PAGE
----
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Divertimenti Viennesi Karl Ditters von DITTERSDORF (1739-1799)
Six String Trios for two Violins and Violone [54.02] Jan Křtitle VAŇHAL (1739-1813)
Divertimento in G for Violin, Viola and Violone [17.16] Johann Michael HAYDN(1737-1806)
Divertimento in C for Violin, Viola and Violone [16.24]
Musica Elegantia/Matteo Cicchitti
rec. 2017, S.S. Salvatore Church, “Santuario del Beato Roberto”, Salle (PE), Italy BRILLIANT CLASSICS 96127 [54.02 + 34.13]
The Divertimento – in all its many different and endlessly variable formats - is not the most emotionally intense of forms: it exists, above all, to delight; and the pieces on this release are genuinely delightful. They come, as far as can be ascertained, from between 1760 and 1770, the height of the Classical period, and are unaffected by even a hint of Sturm und Drang. They are designed for pleasure, and, in these performances, will not disappoint.
The three players of Musica Elegantia (Mauro Righini plays both violin and viola, as required) use period instruments, and scholarly sensitivity to 18th century practice is evident throughout. Articulation is clear, and while the violin frequently carries the main melody, there is much to enjoy in the sound of the violine (a sort of five stringed double bass viol, tuned C-E-A-d-g) as an alternative to a cello. I suspect its carrying power is less than that of the cello, but it is ideally suited to the conversational scale of these pieces, which would have been played in more intimate spaces than a twentieth century concert hall. It adds a fresh dimension.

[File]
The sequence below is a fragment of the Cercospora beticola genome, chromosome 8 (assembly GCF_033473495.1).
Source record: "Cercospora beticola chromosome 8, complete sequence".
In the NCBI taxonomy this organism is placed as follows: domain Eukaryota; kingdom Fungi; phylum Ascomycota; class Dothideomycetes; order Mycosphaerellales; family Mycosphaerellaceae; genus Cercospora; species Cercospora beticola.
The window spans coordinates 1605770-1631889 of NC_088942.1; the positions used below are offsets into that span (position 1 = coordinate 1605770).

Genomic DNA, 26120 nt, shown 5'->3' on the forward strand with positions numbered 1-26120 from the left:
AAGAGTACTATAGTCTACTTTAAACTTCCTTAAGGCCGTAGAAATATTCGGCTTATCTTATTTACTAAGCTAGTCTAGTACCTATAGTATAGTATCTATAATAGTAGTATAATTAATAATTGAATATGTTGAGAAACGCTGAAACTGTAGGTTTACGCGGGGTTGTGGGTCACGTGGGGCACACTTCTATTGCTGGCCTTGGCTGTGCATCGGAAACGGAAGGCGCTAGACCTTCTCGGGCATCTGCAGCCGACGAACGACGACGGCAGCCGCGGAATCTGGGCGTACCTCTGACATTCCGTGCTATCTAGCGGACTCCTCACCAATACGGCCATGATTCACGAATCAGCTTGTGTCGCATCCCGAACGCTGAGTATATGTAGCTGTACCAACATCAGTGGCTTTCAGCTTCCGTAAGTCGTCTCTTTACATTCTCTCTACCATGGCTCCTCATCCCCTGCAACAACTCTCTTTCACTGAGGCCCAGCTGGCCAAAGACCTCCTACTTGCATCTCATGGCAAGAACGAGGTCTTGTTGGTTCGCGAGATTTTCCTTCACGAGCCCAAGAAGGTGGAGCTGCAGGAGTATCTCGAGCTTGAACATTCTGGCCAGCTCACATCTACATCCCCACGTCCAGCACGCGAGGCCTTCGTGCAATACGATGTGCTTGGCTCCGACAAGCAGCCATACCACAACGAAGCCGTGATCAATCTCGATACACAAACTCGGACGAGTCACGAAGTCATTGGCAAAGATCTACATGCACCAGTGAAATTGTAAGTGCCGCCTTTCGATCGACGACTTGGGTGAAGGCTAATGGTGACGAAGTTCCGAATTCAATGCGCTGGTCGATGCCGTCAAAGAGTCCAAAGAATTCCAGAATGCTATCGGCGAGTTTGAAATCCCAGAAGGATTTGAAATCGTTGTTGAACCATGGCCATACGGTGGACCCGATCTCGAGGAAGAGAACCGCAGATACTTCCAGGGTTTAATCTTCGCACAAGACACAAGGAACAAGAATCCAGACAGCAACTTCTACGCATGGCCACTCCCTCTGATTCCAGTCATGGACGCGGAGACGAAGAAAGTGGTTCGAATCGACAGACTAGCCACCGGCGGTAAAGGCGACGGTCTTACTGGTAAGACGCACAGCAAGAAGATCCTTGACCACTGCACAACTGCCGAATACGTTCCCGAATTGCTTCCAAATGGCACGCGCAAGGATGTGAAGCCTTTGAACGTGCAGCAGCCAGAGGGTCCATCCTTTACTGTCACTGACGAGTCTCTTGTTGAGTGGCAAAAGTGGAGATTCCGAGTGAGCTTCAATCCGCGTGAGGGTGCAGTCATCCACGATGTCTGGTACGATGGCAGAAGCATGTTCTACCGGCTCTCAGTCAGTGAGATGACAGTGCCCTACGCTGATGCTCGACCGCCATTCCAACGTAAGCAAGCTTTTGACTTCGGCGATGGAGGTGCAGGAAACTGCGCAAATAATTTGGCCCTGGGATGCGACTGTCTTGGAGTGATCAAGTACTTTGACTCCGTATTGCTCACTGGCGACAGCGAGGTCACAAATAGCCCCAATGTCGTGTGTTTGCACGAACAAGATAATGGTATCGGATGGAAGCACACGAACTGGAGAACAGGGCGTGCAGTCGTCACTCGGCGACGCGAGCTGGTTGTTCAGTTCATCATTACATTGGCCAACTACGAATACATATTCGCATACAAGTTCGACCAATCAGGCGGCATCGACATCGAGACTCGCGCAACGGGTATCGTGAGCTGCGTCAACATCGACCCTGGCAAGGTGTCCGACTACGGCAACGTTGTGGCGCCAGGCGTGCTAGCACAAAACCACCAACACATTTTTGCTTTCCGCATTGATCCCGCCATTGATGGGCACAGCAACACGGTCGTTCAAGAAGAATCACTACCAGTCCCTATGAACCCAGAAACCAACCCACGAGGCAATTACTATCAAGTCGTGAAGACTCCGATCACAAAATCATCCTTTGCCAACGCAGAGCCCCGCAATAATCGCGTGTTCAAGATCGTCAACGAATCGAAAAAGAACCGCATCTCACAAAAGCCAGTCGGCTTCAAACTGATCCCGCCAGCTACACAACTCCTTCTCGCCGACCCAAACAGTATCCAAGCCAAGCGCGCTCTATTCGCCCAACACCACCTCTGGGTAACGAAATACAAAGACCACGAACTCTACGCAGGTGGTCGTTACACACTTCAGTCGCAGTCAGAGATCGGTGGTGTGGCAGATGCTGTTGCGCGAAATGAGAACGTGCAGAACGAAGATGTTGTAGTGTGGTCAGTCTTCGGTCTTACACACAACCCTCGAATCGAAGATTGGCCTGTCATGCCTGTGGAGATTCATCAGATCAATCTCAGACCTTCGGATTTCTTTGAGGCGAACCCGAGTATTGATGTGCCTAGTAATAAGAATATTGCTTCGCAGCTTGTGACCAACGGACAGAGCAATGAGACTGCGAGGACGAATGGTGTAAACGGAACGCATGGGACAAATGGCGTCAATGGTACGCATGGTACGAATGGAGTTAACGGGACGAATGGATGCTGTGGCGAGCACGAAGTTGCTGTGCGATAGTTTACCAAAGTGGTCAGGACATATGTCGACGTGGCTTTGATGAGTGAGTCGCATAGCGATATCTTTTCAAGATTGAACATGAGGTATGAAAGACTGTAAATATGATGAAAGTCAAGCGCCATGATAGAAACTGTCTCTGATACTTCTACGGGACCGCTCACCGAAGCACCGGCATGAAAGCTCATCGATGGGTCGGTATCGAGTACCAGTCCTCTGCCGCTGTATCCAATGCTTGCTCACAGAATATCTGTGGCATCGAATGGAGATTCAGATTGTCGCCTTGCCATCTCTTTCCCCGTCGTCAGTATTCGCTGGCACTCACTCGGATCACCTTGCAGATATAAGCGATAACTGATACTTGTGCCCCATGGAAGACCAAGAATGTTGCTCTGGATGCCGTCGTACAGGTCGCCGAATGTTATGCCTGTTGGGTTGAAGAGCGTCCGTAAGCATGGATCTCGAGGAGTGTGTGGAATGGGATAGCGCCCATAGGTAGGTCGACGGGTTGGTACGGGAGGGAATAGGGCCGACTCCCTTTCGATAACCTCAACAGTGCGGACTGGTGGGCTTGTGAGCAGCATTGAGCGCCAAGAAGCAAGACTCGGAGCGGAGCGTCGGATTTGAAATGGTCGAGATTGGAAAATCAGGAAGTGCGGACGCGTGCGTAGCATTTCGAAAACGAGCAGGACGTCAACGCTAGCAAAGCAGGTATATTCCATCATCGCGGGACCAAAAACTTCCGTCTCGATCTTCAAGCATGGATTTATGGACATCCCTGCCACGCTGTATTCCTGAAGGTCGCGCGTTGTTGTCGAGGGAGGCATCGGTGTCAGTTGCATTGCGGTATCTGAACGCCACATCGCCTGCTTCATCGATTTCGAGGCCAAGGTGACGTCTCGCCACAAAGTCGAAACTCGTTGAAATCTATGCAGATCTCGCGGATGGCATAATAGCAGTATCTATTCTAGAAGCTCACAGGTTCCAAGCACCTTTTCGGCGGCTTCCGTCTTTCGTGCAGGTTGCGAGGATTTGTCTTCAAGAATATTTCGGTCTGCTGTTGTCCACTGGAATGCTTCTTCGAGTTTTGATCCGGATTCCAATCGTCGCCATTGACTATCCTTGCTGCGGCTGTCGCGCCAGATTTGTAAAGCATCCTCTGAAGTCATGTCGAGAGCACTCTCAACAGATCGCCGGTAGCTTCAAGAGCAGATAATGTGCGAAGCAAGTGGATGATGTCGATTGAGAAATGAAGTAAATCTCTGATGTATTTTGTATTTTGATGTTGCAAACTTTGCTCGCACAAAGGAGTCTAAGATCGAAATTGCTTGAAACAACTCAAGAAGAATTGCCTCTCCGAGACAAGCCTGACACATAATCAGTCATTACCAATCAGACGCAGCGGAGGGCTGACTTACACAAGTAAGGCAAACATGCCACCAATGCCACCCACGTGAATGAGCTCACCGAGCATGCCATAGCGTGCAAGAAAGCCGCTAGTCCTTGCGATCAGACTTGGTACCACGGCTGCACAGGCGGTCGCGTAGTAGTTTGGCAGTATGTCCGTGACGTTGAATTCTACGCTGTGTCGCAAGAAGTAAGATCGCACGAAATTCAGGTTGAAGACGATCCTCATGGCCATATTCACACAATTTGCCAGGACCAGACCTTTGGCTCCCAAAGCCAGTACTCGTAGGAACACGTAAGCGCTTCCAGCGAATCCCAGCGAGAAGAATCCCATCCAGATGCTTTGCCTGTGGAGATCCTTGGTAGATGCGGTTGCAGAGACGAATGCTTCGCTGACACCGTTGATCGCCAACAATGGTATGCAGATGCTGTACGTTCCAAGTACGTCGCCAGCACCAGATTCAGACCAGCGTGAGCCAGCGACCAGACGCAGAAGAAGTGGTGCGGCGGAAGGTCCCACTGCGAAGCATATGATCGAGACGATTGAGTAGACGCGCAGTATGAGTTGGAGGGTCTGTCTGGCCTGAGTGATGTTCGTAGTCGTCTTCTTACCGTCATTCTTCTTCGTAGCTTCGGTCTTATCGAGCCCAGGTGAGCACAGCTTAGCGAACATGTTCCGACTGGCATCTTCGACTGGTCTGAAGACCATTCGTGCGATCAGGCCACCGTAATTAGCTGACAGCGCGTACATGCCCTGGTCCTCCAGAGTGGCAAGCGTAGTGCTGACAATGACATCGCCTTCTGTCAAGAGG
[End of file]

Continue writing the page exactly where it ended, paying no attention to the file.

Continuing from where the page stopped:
Dittersdorf’s Six Trios, which take up the first CD, are each in two movements, a quick movement, usually allegro, and a minuet. It might be a stretch – given limited variety of movements – to describe these as ‘divertimenti’ – but the charm and galante character permits us to use the term, at least analogously. Each is delightful, but the third is probably most striking, with viola instead of second violin creating an interesting interplay in the first movement, and the minuet is very lively and charming.
The second CD, though brief, has more developed divertimenti. Vaňhal’s work, in five movements (Allegro-Minuetto-Adagio-Minuetto-Allegro). The first and last movements roughly follow sonata form, and the finale, despite being terse at around two and a half minutes, has a level of invention which lingers in the memory.
With Michael Haydn I should confess a bias – I am a great enthusiast for his music and my eyes lit up when I saw his name on the recording. He was a considerable composer (big brother Josef thought his many masses superior to his own), Salzburg-based, but like Josef attentive to the sometimes quirky detail. This Divertimento (one of about 30 in his output) is the most inventive in the present collection. It has a conventional four movement structure, and Haydn gives the lower instruments a genuine equality with the violin. The Adagio is a lovely, gentle piece, the minuet filled with surprises, including a pizzicato passage towards the end, and the finale, which has no second subject, is in concertante style.
The performances lack nothing in panache; attentive in detail – aided by clear recording in a fine ambience – they maintain forward movement. The accompanying notes, by Giorgio Pagannone, are detailed and informative, with valuable information about performance as well as the composers and the music.
Overall, then, a delightful release, and, at Brilliant’s remarkably low price, a very tempting one for lovers of 18th Century music.